Look closely at these two cruise ships. Except for the name and the funnel, they are almost identical. In fact they are sister ships both owned by Carnival Cruise lines. Also in common, they both suffered major incidents, both incidents preventable with better engineering and both incidents causing damage to customers, the company and the cruise industry as a whole.
The Costa Concordia sank off the coast of Italy on January 13th, 2012 with tragic loss of life by colliding with a rock. A rock that was well known, existed on nautical charts for generations and on a route that this particular ship had traversed over 100 times. But somehow they still hit the rock. More significantly than that, the ship could not survive it. Why?
The Carnival Splendor made international news last year as the SPAM cruise. After a break in a crank shaft, a fire broke out in one of the engine rooms and caused a failure. A single failure that also disabled all other engines* and power generators on the ship, leaving it immobile and powerless in the Pacific Ocean, where food (Spam as it requires no refrigeration) was air dropped to the 3,000+ passengers while it was towed back for days to San Diego. Why?
Stuff happens. It happens on cruise ships and it happens in Data Centers. More than 80% of all Data Center service outages are caused by human error and in the other 20%, stuff breaks or fails to perform as expected. Good architecture whether that is Naval Architecture or IT Architecture anticipates issues, prevents them where possible and perhaps most importantly has a recovery process that does not sink you or leave you powerless and adrift.
Despite have multiple engines, the Carnival Splendor had one or more single points of failure in the mechanical design that completely disabled the ship. The Carnival/Costa Concordia had at least two fatal design flaws in navigation (control) systems and in hull (resiliency) design. Should the architects of these two ships have:
anticipated the loss of an engine ?– yes
anticipated the possibility of human error in navigation ? – yes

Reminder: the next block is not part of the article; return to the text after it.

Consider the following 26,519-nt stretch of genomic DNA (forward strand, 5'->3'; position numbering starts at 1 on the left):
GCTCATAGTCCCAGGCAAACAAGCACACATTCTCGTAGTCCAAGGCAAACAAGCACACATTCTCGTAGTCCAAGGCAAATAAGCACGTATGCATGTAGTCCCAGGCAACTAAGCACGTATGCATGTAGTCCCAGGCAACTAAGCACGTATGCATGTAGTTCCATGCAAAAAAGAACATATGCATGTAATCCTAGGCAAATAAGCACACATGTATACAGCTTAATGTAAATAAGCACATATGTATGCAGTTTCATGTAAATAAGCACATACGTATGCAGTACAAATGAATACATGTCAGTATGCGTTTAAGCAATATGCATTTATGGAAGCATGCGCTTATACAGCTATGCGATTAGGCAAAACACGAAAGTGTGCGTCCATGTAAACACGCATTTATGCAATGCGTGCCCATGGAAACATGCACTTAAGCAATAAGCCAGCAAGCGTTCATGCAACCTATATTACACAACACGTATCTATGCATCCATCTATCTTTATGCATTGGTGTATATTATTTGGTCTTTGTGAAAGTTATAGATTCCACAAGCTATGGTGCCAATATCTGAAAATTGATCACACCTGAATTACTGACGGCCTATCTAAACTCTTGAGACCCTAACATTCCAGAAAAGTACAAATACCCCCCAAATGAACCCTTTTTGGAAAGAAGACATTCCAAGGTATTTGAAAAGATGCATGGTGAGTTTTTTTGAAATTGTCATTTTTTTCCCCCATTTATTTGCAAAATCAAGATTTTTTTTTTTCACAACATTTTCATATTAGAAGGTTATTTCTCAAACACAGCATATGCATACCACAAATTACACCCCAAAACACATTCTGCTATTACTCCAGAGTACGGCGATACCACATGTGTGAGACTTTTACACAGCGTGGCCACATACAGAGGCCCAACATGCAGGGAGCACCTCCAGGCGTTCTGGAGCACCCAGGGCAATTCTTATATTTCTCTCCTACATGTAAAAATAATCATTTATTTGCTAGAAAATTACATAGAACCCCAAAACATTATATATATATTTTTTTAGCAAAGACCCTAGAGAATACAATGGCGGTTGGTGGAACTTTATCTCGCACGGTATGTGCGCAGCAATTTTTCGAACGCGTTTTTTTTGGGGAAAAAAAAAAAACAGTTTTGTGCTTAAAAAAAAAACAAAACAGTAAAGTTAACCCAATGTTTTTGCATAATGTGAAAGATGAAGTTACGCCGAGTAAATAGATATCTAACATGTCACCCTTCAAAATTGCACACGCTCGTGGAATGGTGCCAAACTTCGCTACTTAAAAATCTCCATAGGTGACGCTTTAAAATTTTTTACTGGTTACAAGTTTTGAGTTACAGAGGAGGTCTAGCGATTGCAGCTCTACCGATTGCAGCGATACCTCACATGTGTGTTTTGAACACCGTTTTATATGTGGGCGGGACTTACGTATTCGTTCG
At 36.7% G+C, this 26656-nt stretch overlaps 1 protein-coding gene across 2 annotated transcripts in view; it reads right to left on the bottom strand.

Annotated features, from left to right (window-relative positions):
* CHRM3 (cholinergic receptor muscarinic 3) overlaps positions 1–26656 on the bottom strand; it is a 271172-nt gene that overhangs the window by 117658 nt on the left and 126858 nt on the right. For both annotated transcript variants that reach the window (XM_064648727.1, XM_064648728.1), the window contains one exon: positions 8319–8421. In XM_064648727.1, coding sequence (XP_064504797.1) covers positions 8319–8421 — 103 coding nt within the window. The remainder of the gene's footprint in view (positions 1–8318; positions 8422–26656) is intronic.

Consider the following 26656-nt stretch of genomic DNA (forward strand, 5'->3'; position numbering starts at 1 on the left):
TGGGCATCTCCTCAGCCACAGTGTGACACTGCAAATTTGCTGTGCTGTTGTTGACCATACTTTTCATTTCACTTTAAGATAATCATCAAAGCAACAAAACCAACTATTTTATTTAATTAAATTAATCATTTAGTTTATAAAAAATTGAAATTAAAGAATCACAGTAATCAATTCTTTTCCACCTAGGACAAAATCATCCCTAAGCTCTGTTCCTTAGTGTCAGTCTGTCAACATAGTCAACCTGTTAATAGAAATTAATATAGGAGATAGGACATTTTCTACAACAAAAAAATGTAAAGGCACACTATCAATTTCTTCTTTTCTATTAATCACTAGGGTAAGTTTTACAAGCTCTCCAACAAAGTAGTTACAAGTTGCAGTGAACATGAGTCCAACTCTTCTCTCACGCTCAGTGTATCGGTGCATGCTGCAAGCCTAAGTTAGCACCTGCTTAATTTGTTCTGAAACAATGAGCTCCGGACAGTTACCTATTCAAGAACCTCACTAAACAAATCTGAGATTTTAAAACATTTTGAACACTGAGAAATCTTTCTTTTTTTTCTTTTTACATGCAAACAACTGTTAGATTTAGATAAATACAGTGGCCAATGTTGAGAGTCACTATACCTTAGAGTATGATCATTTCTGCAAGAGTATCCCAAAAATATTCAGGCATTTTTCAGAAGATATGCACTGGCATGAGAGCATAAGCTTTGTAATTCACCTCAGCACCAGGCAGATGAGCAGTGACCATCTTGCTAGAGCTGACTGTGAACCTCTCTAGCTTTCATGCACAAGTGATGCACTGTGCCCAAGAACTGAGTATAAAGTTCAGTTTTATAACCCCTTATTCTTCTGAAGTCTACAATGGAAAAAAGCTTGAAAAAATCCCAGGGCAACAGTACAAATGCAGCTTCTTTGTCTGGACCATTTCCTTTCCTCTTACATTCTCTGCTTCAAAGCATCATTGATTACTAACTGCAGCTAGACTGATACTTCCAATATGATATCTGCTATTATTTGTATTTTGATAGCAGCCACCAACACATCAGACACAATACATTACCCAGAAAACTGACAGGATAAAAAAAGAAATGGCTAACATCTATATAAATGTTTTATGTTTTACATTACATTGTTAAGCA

anticipated that the ship could hit a rock and require flood control chambers ?– yes
Now look at your data center.
does your IT architecture anticipate and compensate for the loss of critical components?
does your IT architecture include the possibility of human error in operations and work to prevent, reduce and worst case compensate for the error?
is your IT architecture resilient? Can it bounce back from a hit quickly and keep your business running?
Another thing also in common with Cruise Ships is that your IT architecture design decisions are best made at the point of initial construction. It’s going to be be very expensive to add those water tight doors to Deck 6 later, just as it is to add resilience features to your architecture once it is already in production.
What’s the real cost of bad IT architecture? Part of it is the business interruption and disruption of having a system down and the associated “cruise refunds” for your customers but the real cost is in trust.
When people don’t trust the service to be there when they need it and become concerned that the service may impact their safety or the safety of their business, they stay away. Today, how many people will be booking their Mediterranean cruise? How long will it take for that industry to recover?
The true cost of bad IT architecture is immense. Don’t cut corners. Hire great architects to design something that won’t sink your business.
(* Carnival Splendor diesel-electric propulsion system consisted of two engine rooms with three banks of Wärtsilä 1.3 Mw diesel engines each. 1 engine failure took out the other 5 engines. Engineering Report )